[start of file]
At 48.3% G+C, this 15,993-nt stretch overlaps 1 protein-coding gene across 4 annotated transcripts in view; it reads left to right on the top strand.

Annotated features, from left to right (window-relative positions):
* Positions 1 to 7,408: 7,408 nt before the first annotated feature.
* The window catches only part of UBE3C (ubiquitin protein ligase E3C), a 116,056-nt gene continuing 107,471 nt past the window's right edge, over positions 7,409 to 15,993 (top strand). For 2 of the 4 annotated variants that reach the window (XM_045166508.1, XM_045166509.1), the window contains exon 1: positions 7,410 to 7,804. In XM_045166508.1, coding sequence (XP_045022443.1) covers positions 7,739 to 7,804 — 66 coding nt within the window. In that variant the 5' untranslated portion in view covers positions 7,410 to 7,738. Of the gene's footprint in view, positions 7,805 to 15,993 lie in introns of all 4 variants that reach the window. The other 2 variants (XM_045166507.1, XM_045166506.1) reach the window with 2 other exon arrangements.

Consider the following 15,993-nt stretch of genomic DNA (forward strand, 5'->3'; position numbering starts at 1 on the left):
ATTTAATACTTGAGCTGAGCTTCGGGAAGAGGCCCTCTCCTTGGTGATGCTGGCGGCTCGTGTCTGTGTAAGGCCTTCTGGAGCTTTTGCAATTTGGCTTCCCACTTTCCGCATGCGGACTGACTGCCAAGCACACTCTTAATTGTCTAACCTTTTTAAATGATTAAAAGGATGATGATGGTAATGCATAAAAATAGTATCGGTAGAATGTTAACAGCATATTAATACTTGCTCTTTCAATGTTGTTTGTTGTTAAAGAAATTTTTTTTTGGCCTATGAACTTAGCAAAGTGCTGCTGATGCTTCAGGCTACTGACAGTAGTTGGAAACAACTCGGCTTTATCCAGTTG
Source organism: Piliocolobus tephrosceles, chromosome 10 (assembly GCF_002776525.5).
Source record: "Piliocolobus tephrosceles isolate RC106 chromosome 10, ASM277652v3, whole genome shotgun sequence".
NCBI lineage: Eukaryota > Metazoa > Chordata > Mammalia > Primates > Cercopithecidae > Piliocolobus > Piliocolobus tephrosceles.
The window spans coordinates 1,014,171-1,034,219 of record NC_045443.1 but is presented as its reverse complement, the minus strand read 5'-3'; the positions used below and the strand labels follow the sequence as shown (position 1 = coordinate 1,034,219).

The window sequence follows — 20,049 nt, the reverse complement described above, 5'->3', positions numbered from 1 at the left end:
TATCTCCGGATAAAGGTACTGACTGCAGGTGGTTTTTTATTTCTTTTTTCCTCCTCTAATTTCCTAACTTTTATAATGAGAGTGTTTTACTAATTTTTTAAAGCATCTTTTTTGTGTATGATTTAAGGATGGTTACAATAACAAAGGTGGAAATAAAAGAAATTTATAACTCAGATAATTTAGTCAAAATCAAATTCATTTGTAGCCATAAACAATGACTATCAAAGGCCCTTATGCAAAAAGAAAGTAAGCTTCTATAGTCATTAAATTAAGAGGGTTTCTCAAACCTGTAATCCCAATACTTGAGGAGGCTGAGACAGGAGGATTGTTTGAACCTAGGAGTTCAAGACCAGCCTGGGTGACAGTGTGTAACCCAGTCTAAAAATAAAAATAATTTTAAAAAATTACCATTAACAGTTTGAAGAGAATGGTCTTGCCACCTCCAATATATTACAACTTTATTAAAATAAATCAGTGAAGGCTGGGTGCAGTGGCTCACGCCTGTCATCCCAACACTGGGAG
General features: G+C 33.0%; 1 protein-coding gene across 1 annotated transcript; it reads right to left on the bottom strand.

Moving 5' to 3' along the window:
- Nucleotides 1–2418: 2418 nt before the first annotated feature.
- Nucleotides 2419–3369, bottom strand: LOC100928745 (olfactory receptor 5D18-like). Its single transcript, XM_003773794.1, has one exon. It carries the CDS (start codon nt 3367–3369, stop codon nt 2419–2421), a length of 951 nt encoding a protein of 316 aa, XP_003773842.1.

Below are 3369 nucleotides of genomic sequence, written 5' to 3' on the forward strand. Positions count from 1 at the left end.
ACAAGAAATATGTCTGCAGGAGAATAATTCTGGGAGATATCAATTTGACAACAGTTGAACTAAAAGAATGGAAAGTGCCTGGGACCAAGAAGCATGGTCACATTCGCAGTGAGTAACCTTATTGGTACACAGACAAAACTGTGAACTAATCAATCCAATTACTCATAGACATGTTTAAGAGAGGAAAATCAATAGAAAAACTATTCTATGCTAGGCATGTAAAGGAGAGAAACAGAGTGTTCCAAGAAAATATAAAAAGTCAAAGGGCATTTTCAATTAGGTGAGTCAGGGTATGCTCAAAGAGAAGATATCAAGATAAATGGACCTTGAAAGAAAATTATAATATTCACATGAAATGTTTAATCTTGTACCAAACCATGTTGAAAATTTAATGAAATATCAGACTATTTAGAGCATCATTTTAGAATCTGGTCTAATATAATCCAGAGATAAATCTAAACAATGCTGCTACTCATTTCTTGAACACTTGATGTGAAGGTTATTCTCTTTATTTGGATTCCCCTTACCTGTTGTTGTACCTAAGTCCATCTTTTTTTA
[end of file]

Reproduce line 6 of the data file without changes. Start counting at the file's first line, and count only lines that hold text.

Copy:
ATTTAATACTTGAGCTGAGCTTCGGGAAGAGGCCCTCTCCTTGGTGATGCTGGCGGCTCGTGTCTGTGTAAGGCCTTCTGGAGCTTTTGCAATTTGGCTTCCCACTTTCCGCATGCGGACTGACTGCCAAGCACACTCTTAATTGTCTAACCTTTTTAAATGATTAAAAGGATGATGATGGTAATGCATAAAAATAGTATCGGTAGAATGTTAACAGCATATTAATACTTGCTCTTTCAATGTTGTTTGTTGTTAAAGAAATTTTTTTTTGGCCTATGAACTTAGCAAAGTGCTGCTGATGCTTCAGGCTACTGACAGTAGTTGGAAACAACTCGGCTTTATCCAGTTG